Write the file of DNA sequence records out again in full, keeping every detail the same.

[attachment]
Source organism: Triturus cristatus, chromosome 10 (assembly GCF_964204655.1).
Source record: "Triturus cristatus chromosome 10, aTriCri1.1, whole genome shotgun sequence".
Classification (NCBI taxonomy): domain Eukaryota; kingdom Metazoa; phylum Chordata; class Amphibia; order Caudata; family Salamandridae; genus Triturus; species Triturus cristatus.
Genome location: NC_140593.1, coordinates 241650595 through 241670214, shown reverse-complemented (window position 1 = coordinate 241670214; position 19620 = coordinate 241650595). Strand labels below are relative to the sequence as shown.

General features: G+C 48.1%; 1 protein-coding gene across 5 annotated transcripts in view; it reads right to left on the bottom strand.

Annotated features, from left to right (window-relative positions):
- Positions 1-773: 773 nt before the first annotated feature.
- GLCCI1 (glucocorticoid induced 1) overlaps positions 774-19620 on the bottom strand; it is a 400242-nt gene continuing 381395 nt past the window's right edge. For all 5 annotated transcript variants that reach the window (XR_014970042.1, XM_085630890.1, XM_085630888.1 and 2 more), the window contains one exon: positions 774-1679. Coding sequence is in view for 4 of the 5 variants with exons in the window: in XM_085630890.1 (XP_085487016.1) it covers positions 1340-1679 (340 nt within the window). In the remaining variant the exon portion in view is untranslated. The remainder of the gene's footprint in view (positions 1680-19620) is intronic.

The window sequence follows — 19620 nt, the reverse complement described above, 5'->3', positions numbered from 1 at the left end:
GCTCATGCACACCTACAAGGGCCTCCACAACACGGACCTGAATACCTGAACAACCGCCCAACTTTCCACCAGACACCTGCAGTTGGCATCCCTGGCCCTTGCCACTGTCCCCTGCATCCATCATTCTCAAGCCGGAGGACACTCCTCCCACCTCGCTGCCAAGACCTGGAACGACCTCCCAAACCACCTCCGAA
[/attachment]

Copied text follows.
Source organism: Triturus cristatus, chromosome 10 (assembly GCF_964204655.1).
Source record: "Triturus cristatus chromosome 10, aTriCri1.1, whole genome shotgun sequence".
Classification (NCBI taxonomy): domain Eukaryota; kingdom Metazoa; phylum Chordata; class Amphibia; order Caudata; family Salamandridae; genus Triturus; species Triturus cristatus.
Genome location: NC_140593.1, coordinates 241650595 through 241670214, shown reverse-complemented (window position 1 = coordinate 241670214; position 19620 = coordinate 241650595). Strand labels below are relative to the sequence as shown.

General features: G+C 48.1%; 1 protein-coding gene across 5 annotated transcripts in view; it reads right to left on the bottom strand.

Annotated features, from left to right (window-relative positions):
- Positions 1-773: 773 nt before the first annotated feature.
- GLCCI1 (glucocorticoid induced 1) overlaps positions 774-19620 on the bottom strand; it is a 400242-nt gene continuing 381395 nt past the window's right edge. For all 5 annotated transcript variants that reach the window (XR_014970042.1, XM_085630890.1, XM_085630888.1 and 2 more), the window contains one exon: positions 774-1679. Coding sequence is in view for 4 of the 5 variants with exons in the window: in XM_085630890.1 (XP_085487016.1) it covers positions 1340-1679 (340 nt within the window). In the remaining variant the exon portion in view is untranslated. The remainder of the gene's footprint in view (positions 1680-19620) is intronic.

The window sequence follows — 19620 nt, the reverse complement described above, 5'->3', positions numbered from 1 at the left end:
GCTCATGCACACCTACAAGGGCCTCCACAACACGGACCTGAATACCTGAACAACCGCCCAACTTTCCACCAGACACCTGCAGTTGGCATCCCTGGCCCTTGCCACTGTCCCCTGCATCCATCATTCTCAAGCCGGAGGACACTCCTCCCACCTCGCTGCCAAGACCTGGAACGACCTCCCAAACCACCTCCGAA